President Trump speaks at the White House after signing the budget last month. Photo: Jabin Botsford / The Washington Post via Getty Images

President Trump may try to hit "undo" on a slice of the $1.3 trillion spending bill that he signed last month after threatening a veto, and now regrets.

The big picture: Republican aides in the House and Senate tell me they're working with the White House on a possible plan to rescind billions of dollars — and perhaps tens of billions.

  • One possible target: foreign aid.
  • The proposal may not be ready for a couple of weeks, the aides said.
  • Conversations have included a target up to $60 billion, but Republicans on the Hill say it would need to be less than that.
  • A GOP source: "The idea generally is one that congressional leadership is taking seriously, reviewing, and supportive of. It’s unlikely Congress would be able to pass a $60 billion rescission. A smaller rescission is possible."

What Jonathan Swan is hearing: Senior officials have been working with Trump to ensure that history doesn’t repeat itself the next time he has to sign a spending bill, at the end of September.

  • They have been working to ensure he doesn’t feel blindsided by bad TV coverage from conservative opinion hosts — which White House officials viewed as unfair and in some instances, flatly inaccurate.
  • Politico noted: "Democrats slammed GOP leaders and the White House for floating the rescission package right after pushing through a budget deal, saying Republicans were simply reacting to negative news coverage by conservative outlets."

Be smart: Negotiations on a spending "undo" would be delicate because some Republicans on the Hill view the proposal as an effort to help Trump with his 2020 reelection, while giving them more 'splaining to do in this year's midterms.

  • A GOP aide told me the process could "pit R against R": "It just makes in-cycle members take a tough vote. ... This deal was painfully put together. ... Would reopen the wound."

Go deeper

1 hour ago - Podcasts

Facebook boycott organizers share details on their Zuckerberg meeting

Facebook is in the midst of the largest ad boycott in its history, with nearly 1,000 brands having stopped paid advertising in July because they feel Facebook hasn't done enough to remove hate speech from its namesake app and Instagram.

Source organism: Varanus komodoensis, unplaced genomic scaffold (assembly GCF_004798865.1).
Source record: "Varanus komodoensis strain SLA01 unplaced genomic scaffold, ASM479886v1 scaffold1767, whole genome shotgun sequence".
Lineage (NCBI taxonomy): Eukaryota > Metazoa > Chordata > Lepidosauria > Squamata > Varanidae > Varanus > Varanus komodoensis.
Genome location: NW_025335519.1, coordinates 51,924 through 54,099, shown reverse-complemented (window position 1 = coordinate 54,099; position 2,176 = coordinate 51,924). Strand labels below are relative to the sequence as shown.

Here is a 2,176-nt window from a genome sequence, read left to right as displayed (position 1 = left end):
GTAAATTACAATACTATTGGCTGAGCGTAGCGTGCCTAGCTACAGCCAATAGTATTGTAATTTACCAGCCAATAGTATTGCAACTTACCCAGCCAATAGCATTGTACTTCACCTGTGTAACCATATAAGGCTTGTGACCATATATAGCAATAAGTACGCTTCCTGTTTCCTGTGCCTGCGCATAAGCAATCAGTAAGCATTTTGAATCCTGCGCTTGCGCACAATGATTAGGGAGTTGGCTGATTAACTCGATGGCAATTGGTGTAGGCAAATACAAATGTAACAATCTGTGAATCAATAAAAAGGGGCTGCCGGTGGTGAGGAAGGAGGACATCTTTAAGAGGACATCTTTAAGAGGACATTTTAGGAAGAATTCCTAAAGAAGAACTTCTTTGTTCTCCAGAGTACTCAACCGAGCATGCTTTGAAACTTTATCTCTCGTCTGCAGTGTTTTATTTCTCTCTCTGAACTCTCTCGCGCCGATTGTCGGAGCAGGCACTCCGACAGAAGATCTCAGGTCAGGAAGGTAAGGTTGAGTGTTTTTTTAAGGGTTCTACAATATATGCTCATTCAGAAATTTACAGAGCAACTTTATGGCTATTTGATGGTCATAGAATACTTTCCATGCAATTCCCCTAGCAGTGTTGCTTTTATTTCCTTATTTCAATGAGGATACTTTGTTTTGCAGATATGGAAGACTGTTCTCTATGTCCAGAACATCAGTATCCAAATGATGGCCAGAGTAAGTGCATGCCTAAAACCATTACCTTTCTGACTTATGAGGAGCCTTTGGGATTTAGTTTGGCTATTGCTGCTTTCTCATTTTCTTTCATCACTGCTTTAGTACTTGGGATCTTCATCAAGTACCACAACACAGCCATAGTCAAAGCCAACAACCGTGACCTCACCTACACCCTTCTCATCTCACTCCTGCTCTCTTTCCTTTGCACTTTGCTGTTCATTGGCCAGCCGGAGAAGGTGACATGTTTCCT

Axios Re:Cap spoke with the boycott's four main organizers, who met on Tuesday with CEO Mark Zuckerberg and other top Facebook executives, to learn why they organized the boycott, what they took from the meeting, and what comes next.

Boycott organizers slam Facebook following tense virtual meeting

Illustration: Sarah Grillo/Axios

Civil rights leaders blasted Facebook's top executives shortly after speaking with them on Tuesday, saying that the tech giant's leaders "failed to meet the moment" and were "more interested in having a dialogue than producing outcomes."

Why it matters: The likely fallout from the meeting is that the growing boycott of Facebook's advertising platform, which has reached nearly 1000 companies in less than a month, will extend longer than previously anticipated, deepening Facebook's public relations nightmare.

Steve Scalise PAC invites donors to fundraiser at Disney World

Photo: Kevin Lamarque-Pool/Getty Images

House Minority Whip Steve Scalise’s PAC is inviting lobbyists to attend a four-day “Summer Meeting” at Disney World's Polynesian Village in Florida, all but daring donors to swallow their concern about coronavirus and contribute $10,000 to his leadership PAC.

Why it matters: Scalise appears to be the first House lawmakers to host an in-person destination fundraiser since the severity of pandemic became clear. The invite for the “Summer Meeting” for the Scalise Leadership Fund, obtained by Axios, makes no mention of COVID-19.